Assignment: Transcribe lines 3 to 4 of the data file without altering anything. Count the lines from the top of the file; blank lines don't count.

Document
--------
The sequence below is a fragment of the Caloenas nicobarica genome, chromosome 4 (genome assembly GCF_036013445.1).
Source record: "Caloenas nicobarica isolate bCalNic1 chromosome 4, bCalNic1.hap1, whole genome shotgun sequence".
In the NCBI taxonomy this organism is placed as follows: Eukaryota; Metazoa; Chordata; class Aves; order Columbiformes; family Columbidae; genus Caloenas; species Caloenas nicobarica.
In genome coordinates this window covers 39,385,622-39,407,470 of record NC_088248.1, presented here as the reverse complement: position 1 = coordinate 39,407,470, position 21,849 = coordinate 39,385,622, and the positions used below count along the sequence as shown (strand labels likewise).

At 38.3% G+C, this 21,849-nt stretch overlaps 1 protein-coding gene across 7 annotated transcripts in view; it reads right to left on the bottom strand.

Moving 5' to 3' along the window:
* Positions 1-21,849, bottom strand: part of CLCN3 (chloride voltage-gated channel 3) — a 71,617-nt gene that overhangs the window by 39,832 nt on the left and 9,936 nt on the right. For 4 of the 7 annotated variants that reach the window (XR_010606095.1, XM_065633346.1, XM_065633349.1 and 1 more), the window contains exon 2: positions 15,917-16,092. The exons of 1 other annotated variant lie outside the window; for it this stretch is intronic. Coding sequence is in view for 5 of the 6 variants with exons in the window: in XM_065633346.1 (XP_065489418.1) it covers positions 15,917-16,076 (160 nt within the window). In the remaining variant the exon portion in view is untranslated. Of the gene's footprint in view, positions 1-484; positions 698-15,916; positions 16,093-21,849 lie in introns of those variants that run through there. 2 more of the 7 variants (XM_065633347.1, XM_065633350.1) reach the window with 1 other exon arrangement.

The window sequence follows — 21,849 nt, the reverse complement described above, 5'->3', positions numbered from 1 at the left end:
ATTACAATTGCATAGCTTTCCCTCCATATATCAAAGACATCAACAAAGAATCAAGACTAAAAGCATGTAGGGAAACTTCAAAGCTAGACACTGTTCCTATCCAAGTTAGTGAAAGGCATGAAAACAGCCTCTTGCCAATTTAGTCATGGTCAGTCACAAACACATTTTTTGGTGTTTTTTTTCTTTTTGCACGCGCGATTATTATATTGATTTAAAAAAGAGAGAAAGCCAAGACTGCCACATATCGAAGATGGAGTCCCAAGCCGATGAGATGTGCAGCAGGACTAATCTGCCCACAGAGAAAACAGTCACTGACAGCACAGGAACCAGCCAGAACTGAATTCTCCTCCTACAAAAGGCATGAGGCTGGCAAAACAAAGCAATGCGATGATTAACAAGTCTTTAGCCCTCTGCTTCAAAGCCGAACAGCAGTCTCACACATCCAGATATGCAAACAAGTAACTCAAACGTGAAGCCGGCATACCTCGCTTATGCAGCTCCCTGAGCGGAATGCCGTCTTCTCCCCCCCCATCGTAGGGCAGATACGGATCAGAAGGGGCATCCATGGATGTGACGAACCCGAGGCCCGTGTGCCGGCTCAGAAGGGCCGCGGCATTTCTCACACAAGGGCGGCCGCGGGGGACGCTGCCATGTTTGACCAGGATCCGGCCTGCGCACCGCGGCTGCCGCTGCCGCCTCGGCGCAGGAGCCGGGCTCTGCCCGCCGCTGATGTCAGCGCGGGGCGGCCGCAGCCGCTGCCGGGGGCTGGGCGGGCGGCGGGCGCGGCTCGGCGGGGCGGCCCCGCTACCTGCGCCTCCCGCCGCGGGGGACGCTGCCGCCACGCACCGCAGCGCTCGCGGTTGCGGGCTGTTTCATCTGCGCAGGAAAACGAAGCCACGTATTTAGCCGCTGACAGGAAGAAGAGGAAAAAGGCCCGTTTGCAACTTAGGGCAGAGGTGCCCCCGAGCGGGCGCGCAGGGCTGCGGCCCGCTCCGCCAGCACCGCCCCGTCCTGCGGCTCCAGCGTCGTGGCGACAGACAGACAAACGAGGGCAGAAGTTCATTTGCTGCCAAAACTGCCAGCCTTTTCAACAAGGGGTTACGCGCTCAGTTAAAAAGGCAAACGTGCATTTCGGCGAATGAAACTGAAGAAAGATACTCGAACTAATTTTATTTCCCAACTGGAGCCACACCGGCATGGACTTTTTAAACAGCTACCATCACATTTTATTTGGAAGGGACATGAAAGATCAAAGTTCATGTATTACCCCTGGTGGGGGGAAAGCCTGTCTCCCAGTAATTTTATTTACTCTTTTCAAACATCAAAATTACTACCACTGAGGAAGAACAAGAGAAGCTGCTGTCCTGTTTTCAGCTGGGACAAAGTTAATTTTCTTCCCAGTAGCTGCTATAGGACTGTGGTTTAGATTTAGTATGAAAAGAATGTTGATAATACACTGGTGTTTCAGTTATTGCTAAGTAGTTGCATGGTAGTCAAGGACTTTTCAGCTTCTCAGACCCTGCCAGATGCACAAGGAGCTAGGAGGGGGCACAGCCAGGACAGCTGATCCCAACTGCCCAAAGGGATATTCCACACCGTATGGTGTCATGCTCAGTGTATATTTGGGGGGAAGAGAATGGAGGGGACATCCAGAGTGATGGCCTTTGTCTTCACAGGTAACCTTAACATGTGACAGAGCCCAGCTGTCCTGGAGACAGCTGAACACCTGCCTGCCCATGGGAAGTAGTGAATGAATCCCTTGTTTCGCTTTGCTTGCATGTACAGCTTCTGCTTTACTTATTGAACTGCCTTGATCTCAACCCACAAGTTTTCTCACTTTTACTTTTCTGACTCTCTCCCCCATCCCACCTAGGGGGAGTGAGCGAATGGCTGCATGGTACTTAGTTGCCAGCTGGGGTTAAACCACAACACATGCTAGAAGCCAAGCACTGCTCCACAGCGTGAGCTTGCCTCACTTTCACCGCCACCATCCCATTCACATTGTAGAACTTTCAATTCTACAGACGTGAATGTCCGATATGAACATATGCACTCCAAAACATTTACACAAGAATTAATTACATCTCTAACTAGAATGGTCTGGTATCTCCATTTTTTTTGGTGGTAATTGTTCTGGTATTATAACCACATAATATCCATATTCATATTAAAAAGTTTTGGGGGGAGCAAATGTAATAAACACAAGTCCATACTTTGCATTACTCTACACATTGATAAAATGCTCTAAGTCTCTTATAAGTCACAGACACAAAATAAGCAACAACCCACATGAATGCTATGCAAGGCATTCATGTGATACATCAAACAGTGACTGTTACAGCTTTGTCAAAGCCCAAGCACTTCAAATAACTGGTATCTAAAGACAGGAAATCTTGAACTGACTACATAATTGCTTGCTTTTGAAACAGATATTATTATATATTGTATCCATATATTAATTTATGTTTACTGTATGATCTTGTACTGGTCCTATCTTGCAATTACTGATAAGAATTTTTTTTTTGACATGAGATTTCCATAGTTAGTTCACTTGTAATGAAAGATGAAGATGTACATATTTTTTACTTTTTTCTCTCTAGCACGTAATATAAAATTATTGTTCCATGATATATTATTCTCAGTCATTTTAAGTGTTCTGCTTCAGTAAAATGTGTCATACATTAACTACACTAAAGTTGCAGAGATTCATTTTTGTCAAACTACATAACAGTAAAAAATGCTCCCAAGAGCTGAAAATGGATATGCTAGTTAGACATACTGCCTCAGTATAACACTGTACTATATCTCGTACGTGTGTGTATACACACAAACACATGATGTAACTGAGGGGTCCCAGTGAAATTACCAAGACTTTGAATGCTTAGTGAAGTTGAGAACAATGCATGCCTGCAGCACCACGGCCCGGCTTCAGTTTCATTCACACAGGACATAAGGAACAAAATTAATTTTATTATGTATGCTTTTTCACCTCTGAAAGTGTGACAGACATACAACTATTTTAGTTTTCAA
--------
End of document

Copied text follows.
In the NCBI taxonomy this organism is placed as follows: Eukaryota; Metazoa; Chordata; class Aves; order Columbiformes; family Columbidae; genus Caloenas; species Caloenas nicobarica.
In genome coordinates this window covers 39,385,622-39,407,470 of record NC_088248.1, presented here as the reverse complement: position 1 = coordinate 39,407,470, position 21,849 = coordinate 39,385,622, and the positions used below count along the sequence as shown (strand labels likewise).